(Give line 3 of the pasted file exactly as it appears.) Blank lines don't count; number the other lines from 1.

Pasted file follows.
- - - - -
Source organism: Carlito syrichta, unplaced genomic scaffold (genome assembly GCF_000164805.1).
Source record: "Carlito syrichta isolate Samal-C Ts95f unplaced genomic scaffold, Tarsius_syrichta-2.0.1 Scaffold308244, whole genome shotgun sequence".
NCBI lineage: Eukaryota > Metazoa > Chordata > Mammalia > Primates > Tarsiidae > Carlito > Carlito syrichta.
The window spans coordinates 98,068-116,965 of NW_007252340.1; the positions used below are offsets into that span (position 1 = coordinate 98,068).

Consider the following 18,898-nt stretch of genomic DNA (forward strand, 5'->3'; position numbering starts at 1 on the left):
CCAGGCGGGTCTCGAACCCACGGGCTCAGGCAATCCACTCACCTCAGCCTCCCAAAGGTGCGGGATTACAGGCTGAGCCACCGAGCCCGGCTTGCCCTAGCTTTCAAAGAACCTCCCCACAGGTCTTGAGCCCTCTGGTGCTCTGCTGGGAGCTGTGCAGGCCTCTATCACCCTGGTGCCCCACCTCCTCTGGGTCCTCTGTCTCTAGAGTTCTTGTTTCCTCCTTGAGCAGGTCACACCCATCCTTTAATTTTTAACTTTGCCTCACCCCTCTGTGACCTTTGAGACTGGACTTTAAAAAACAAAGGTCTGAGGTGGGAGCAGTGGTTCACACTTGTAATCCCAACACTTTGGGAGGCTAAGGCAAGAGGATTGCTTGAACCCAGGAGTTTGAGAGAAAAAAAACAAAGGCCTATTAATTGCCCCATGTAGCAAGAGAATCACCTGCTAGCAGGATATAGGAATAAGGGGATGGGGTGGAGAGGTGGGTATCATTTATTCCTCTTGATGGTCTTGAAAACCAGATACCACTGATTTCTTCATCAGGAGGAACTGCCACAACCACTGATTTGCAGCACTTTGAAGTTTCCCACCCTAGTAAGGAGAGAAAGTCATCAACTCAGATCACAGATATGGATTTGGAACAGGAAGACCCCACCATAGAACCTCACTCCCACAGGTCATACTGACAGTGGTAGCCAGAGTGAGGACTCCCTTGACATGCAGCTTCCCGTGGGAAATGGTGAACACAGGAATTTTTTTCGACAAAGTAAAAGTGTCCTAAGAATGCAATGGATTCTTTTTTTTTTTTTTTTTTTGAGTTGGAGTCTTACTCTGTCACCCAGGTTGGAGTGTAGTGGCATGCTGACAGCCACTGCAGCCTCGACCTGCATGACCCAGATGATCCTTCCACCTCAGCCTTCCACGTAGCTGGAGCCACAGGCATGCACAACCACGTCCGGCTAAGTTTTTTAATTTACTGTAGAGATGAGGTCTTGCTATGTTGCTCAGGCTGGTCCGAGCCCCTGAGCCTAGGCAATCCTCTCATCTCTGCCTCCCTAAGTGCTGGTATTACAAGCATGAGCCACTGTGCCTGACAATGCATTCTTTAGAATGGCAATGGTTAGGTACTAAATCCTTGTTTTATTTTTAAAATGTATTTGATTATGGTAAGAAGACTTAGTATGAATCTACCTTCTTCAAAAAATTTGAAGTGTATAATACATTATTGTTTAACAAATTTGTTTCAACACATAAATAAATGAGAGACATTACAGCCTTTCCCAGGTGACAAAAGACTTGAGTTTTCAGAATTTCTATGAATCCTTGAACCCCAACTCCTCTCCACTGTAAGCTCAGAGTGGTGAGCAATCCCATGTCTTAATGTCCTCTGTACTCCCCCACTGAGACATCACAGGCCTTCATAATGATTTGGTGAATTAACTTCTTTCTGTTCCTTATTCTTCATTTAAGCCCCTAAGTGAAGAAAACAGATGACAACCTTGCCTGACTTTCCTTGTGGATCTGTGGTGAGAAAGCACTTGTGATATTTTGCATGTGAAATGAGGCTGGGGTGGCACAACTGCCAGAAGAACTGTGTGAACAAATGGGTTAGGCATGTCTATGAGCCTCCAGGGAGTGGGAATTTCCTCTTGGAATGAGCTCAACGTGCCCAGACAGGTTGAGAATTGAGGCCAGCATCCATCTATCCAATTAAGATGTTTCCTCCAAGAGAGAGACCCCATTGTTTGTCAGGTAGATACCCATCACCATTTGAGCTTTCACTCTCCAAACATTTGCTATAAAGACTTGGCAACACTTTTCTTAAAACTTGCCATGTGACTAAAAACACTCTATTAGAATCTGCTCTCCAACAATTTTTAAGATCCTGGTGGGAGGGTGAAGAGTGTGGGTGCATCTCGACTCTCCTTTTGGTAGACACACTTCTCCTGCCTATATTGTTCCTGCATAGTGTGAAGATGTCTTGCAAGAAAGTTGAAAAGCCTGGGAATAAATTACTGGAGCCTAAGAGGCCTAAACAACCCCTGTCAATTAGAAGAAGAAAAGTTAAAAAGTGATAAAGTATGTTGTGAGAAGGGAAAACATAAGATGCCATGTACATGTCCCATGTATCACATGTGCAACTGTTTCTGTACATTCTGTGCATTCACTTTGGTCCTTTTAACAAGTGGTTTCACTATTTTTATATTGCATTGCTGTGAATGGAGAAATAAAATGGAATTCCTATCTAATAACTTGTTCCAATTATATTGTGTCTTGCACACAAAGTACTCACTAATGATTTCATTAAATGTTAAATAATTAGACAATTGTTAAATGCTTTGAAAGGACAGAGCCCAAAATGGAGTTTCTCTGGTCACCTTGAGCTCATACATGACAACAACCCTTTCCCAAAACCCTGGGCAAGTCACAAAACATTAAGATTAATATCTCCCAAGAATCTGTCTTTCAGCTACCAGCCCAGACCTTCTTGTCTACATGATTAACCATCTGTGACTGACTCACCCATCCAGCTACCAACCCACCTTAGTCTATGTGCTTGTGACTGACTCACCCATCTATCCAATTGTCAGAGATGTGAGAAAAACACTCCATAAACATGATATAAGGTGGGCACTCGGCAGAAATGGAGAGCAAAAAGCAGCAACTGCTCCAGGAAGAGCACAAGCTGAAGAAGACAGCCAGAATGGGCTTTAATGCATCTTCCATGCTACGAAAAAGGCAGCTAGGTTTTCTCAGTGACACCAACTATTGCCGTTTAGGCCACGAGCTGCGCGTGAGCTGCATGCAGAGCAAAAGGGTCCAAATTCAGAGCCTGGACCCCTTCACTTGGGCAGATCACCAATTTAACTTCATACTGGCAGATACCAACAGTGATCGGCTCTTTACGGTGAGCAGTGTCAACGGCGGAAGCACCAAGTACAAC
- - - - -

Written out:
NCBI lineage: Eukaryota > Metazoa > Chordata > Mammalia > Primates > Tarsiidae > Carlito > Carlito syrichta.